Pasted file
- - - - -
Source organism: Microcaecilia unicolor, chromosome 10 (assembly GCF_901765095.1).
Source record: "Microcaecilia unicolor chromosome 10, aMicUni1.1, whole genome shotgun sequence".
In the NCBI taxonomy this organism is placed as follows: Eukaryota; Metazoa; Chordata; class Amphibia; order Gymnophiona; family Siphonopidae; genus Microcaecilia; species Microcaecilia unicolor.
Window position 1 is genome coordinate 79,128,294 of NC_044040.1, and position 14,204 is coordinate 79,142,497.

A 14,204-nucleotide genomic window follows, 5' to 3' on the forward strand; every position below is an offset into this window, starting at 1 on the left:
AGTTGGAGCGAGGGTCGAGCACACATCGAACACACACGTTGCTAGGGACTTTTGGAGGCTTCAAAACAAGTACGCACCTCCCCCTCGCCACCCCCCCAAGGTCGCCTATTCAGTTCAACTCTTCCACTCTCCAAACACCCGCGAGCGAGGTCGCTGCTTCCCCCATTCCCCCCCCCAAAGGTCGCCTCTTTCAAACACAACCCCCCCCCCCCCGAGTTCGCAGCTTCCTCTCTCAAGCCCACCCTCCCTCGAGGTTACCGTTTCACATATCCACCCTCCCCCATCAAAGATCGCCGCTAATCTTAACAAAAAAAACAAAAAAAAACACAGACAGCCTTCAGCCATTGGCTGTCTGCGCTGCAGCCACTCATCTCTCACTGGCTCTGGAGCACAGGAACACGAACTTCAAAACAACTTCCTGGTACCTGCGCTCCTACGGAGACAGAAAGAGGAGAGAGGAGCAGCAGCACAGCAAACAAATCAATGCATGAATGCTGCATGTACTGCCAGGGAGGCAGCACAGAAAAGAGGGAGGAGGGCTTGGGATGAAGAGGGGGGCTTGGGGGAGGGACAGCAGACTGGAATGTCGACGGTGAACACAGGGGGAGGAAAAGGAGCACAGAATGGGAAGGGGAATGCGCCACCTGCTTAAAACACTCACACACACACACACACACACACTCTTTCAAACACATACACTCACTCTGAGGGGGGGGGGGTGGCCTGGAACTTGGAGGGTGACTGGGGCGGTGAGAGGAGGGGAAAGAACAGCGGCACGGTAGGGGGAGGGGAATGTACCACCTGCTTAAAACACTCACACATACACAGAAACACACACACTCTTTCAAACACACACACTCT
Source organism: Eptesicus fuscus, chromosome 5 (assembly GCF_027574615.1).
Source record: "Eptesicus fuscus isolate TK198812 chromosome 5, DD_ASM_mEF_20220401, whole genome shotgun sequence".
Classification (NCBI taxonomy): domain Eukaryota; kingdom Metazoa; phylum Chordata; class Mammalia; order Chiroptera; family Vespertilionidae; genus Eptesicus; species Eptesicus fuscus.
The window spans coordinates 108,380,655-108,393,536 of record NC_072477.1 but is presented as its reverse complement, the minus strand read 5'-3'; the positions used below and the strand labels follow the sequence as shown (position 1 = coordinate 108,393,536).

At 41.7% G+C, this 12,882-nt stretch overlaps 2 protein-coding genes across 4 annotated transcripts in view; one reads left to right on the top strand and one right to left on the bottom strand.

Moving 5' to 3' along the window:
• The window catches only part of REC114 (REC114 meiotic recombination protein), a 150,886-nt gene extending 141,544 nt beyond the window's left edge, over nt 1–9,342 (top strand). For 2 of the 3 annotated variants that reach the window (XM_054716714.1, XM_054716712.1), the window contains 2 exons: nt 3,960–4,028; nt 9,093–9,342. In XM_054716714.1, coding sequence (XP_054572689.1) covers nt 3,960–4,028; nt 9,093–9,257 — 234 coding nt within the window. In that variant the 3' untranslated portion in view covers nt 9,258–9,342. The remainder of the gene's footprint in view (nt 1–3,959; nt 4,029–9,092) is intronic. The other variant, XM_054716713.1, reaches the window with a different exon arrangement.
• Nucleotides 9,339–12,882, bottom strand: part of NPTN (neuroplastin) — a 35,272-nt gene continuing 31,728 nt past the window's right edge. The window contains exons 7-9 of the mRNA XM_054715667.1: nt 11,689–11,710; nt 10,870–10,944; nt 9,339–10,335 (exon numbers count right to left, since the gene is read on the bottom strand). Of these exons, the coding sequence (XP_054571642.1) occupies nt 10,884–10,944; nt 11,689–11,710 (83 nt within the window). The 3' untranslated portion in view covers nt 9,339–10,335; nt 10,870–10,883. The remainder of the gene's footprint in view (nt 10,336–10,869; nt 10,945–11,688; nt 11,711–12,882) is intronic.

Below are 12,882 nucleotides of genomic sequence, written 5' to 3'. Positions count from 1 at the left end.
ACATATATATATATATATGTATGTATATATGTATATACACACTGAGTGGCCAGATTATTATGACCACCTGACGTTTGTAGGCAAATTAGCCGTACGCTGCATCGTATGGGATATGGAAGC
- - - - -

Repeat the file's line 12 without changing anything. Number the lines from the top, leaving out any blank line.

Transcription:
Moving 5' to 3' along the window: